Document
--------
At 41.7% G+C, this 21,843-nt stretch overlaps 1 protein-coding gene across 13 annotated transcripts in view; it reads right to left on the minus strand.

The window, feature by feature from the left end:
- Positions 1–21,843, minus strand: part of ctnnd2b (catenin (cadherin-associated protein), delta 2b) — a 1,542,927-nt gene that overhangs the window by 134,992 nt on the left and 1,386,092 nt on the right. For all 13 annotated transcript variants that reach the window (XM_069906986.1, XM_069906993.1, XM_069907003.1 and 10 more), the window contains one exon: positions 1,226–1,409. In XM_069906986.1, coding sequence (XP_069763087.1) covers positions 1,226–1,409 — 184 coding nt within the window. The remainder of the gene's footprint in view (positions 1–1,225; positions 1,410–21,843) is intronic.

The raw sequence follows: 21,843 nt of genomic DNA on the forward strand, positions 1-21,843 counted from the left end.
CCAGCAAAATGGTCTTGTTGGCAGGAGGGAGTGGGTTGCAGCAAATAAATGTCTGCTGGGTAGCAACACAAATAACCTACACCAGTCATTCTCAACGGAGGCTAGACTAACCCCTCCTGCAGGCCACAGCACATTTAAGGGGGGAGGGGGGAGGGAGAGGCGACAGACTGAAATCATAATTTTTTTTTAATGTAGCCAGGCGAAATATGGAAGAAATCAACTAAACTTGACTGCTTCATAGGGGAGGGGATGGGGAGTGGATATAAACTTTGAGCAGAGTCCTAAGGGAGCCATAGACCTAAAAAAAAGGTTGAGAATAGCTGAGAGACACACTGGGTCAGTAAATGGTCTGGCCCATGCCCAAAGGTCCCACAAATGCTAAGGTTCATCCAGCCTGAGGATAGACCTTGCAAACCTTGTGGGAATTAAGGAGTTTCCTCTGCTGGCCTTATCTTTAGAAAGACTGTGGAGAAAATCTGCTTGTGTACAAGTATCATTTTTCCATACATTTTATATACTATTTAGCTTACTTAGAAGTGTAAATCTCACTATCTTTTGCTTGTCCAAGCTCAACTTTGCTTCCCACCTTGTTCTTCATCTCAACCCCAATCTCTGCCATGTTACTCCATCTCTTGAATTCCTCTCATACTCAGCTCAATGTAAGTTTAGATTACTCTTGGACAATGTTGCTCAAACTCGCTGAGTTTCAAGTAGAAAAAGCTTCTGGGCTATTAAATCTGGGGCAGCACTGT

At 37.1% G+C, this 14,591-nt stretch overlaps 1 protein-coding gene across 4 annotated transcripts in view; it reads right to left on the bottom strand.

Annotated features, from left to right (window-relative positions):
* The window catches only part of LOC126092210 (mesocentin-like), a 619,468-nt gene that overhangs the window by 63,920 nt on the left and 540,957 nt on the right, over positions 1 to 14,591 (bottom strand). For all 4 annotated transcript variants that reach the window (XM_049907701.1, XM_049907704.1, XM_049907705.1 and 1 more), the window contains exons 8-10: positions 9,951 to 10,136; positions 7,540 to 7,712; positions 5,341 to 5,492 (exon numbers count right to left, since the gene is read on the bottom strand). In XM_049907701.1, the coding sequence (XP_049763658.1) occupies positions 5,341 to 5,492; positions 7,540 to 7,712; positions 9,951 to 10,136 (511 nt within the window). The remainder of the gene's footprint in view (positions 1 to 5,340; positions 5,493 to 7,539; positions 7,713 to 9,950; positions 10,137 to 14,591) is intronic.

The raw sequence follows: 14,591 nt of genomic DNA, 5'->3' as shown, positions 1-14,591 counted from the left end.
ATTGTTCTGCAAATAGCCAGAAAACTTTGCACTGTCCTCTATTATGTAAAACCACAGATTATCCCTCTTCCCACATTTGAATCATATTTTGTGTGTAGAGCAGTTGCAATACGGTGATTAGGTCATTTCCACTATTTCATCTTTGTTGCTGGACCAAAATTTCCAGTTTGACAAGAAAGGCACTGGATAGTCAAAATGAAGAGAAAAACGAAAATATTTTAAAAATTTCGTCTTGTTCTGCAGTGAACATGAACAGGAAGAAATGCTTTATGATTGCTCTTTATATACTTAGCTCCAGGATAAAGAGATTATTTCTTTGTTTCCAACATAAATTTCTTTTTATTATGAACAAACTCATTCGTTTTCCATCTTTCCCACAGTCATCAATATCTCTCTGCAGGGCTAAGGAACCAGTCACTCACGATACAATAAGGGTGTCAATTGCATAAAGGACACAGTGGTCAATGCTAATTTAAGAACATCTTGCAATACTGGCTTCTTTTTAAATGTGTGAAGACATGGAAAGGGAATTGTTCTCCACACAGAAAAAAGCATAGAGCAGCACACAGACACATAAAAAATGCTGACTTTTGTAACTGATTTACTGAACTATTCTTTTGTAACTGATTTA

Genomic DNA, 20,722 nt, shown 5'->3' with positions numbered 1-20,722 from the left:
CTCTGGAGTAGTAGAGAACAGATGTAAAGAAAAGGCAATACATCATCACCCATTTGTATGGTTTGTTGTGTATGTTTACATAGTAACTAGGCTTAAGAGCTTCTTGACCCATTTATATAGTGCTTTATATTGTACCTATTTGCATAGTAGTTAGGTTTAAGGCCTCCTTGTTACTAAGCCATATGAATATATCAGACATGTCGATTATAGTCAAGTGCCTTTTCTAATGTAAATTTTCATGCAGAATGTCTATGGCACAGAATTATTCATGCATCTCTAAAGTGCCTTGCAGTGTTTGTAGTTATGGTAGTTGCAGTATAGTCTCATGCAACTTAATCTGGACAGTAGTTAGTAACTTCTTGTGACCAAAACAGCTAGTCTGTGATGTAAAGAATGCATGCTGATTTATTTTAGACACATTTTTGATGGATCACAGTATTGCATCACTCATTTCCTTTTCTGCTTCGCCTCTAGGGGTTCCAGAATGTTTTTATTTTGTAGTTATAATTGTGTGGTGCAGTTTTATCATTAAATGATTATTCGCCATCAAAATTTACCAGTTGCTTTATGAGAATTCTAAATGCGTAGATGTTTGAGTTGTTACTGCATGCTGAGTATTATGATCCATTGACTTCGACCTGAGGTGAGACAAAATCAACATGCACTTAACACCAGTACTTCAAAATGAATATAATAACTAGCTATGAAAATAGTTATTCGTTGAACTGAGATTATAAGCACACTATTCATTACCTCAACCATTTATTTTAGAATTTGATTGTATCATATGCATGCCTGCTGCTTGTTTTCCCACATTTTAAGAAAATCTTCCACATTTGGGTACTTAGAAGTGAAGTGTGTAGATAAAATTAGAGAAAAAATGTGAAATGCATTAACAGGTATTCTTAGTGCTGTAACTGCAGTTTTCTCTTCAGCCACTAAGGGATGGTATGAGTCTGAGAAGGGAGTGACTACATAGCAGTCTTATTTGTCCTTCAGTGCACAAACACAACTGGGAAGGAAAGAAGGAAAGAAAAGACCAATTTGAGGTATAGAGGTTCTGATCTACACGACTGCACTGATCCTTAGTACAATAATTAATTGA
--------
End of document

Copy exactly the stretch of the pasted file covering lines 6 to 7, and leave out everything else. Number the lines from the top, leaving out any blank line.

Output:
At 37.1% G+C, this 14,591-nt stretch overlaps 1 protein-coding gene across 4 annotated transcripts in view; it reads right to left on the bottom strand.

Annotated features, from left to right (window-relative positions):